The times they are a-changin' for defined benefit pensions, with apologies for plagiarising a title from perhaps Bob Dylan’s most famous song.

For years UK PLC has seen its legacy defined benefit (DB) pension obligations as just that, obligations. The funding regime meant that in practice money only ever went one way – into the scheme. Market conditions, a growing regulatory burden and increasing life expectancy combined to push most schemes into deficit. Even where surpluses arose, they usually became trapped as scheme rules rarely allowed an employer to receive a refund and even if they did the tax regime punished it. Companies, understandably, viewed their DB pension schemes as a potential liability – even when fully funded or in surplus – and were looking for ways to offload their schemes as soon as possible. This fuelled the growth of the insurance buyout market from a trickle 20 years ago to a £50bn torrent in 2023.

Rising bond yields and stalling life expectancy

But the times they are a-changin’. Rising bond yields and stalling life expectancy have pushed many DB schemes into surplus positions. Many commentators are of the view that all this will do is fuel demand for buyouts, but I think it’s much more nuanced than that.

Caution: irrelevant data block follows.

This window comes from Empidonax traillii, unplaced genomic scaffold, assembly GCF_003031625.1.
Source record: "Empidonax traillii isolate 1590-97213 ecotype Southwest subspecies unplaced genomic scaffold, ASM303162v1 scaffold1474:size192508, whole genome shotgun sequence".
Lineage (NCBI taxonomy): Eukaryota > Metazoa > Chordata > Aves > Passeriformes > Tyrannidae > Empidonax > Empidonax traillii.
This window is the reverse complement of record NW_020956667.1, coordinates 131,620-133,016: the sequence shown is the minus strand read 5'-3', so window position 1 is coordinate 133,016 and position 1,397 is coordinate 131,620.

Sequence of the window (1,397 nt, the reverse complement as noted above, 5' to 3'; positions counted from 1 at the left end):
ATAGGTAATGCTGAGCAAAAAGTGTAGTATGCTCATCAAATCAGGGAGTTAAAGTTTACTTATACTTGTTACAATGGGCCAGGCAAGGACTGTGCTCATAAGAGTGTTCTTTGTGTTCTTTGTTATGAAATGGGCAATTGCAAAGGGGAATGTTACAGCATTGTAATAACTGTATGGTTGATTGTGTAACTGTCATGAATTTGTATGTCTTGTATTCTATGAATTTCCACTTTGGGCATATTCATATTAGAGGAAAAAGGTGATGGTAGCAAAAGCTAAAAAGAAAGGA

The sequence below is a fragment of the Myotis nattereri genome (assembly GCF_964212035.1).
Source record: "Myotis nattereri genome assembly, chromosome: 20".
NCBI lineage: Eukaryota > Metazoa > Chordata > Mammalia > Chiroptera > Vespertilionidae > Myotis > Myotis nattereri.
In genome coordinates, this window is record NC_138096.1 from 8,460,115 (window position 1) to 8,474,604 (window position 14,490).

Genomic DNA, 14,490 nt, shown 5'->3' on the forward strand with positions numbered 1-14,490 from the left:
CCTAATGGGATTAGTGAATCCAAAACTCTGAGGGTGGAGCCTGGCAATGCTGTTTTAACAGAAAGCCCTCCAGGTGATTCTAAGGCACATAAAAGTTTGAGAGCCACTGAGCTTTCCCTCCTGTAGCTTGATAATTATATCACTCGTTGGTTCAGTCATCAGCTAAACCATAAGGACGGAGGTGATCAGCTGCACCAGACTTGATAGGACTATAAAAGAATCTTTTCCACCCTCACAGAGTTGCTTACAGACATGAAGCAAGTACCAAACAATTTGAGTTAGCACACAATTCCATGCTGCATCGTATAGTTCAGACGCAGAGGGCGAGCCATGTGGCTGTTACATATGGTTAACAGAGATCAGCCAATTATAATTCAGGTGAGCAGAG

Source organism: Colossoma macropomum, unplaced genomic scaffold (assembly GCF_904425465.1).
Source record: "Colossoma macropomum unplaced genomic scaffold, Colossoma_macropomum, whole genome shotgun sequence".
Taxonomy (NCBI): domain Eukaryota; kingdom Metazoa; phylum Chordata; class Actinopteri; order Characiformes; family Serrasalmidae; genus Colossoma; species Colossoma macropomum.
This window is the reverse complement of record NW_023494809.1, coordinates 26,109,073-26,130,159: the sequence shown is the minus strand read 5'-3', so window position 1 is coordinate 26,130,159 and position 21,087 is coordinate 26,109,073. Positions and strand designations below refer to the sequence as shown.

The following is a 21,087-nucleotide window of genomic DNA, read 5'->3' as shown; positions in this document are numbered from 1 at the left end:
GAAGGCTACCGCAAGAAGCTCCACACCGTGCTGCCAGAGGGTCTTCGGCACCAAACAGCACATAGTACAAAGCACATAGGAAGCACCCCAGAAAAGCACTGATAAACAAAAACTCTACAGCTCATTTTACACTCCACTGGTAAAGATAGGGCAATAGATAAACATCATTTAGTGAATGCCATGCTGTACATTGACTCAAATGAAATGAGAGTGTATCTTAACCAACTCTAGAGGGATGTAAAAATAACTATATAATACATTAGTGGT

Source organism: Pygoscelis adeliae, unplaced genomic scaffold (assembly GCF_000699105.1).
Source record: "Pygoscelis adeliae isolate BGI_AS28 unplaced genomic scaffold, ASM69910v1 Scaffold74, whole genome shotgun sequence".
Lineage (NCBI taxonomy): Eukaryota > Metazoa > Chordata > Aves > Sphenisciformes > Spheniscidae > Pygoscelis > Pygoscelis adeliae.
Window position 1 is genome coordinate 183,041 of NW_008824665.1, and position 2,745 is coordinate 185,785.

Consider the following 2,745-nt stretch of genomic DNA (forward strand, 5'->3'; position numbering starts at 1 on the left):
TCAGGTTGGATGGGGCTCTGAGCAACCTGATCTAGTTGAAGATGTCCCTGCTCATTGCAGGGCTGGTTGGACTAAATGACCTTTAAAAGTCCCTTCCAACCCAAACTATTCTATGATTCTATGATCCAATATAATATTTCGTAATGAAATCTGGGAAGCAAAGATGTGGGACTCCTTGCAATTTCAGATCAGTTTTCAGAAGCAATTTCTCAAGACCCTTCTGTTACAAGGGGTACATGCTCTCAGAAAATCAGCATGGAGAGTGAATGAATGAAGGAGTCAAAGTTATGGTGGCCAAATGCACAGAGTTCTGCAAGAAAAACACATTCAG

Indeed, Jeremy Hunt, the current Chancellor, seems to agree. In his 2023 Mansion House speech, Mr Hunt spoke about how he wants DB schemes to de-risk less and to invest for growth in order to provide private sector capital to the UK economy – so-called ’productive finance‘. He is now acting. He has already lowered the tax on refunds of surplus (with effect from April this year) to broadly align with the corporation tax rate, so that putting money into a DB scheme and then later receiving a refund is now (broadly) tax neutral. Further, a recent series of consultations from the Department for Work and Pensions (DWP) indicates that the rules on surplus ’extraction‘ may be about to change dramatically, opening up the possibility that a large number of employers will be able to receive refunds of surplus.

"For companies with DB pension schemes this could be signalling a sea change in how to view it. It’s no longer an obligation – it could be about to become an asset."

The numbers involved are potentially huge – under the proposals in the consultation a company with a DB scheme fully-funded on a buyout basis, as many now are, might easily have an ’extractable‘ surplus of 10-15% of assets, or maybe more depending on exactly how the surplus rules work. Even for a £100m DB scheme this could be £10m to £15m. For very large DB schemes, say over a billion pounds of assets, the numbers could be in the hundreds of millions.  This raises the question of whether schemes that are fully-funded or could be made fully-funded with a cash injection, should run-on beyond full funding on a buyout basis. That said, smaller schemes will find their running costs are large relative to the potential size of any extractable surplus and so are likely to still want to buyout.

Of course, this is just a consultation. Lots could happen which would mean these changes never come to pass. For example, DWP may decide it doesn’t want to make these changes once it has consulted. And, of course, the UK is likely to face a general election before any of this gets done anyway. The Labour Party looks in pole position to form the next government and it’s not clear yet what they think of these proposals. They may support them, or they may not.